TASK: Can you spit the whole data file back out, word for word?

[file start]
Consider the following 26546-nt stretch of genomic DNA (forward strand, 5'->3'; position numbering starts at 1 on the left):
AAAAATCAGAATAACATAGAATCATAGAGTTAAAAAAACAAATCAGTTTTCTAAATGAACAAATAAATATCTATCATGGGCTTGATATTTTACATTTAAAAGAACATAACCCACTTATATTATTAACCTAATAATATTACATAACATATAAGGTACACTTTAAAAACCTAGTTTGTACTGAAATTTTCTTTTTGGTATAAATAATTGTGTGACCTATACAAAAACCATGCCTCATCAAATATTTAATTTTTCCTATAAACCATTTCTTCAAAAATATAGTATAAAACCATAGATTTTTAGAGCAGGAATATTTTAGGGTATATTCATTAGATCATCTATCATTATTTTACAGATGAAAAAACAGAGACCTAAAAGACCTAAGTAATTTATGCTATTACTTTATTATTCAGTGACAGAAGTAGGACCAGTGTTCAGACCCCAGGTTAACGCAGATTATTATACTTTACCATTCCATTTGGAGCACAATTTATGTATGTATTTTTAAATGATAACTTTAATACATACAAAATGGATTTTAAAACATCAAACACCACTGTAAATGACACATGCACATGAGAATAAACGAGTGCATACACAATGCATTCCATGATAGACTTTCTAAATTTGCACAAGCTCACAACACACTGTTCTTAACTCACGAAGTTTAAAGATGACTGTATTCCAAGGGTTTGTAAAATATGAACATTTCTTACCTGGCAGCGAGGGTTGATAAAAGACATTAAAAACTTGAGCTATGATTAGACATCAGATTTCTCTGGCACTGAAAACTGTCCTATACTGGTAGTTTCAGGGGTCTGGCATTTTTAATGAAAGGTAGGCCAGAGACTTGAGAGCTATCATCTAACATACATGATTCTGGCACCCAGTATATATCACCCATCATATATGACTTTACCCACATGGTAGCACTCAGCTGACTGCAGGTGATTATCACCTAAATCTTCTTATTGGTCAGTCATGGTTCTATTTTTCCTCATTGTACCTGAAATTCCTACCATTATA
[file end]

Consider the following 26546-nt stretch of genomic DNA (forward strand, 5'->3'; position numbering starts at 1 on the left):
AAAAATCAGAATAACATAGAATCATAGAGTTAAAAAAACAAATCAGTTTTCTAAATGAACAAATAAATATCTATCATGGGCTTGATATTTTACATTTAAAAGAACATAACCCACTTATATTATTAACCTAATAATATTACATAACATATAAGGTACACTTTAAAAACCTAGTTTGTACTGAAATTTTCTTTTTGGTATAAATAATTGTGTGACCTATACAAAAACCATGCCTCATCAAATATTTAATTTTTCCTATAAACCATTTCTTCAAAAATATAGTATAAAACCATAGATTTTTAGAGCAGGAATATTTTAGGGTATATTCATTAGATCATCTATCATTATTTTACAGATGAAAAAACAGAGACCTAAAAGACCTAAGTAATTTATGCTATTACTTTATTATTCAGTGACAGAAGTAGGACCAGTGTTCAGACCCCAGGTTAACGCAGATTATTATACTTTACCATTCCATTTGGAGCACAATTTATGTATGTATTTTTAAATGATAACTTTAATACATACAAAATGGATTTTAAAACATCAAACACCACTGTAAATGACACATGCACATGAGAATAAACGAGTGCATACACAATGCATTCCATGATAGACTTTCTAAATTTGCACAAGCTCACAACACACTGTTCTTAACTCACGAAGTTTAAAGATGACTGTATTCCAAGGGTTTGTAAAATATGAACATTTCTTACCTGGCAGCGAGGGTTGATAAAAGACATTAAAAACTTGAGCTATGATTAGACATCAGATTTCTCTGGCACTGAAAACTGTCCTATACTGGTAGTTTCAGGGGTCTGGCATTTTTAATGAAAGGTAGGCCAGAGACTTGAGAGCTATCATCTAACATACATGATTCTGGCACCCAGTATATATCACCCATCATATATGACTTTACCCACATGGTAGCACTCAGCTGACTGCAGGTGATTATCACCTAAATCTTCTTATTGGTCAGTCATGGTTCTATTTTTCCTCATTGTACCTGAAATTCCTACCATTATA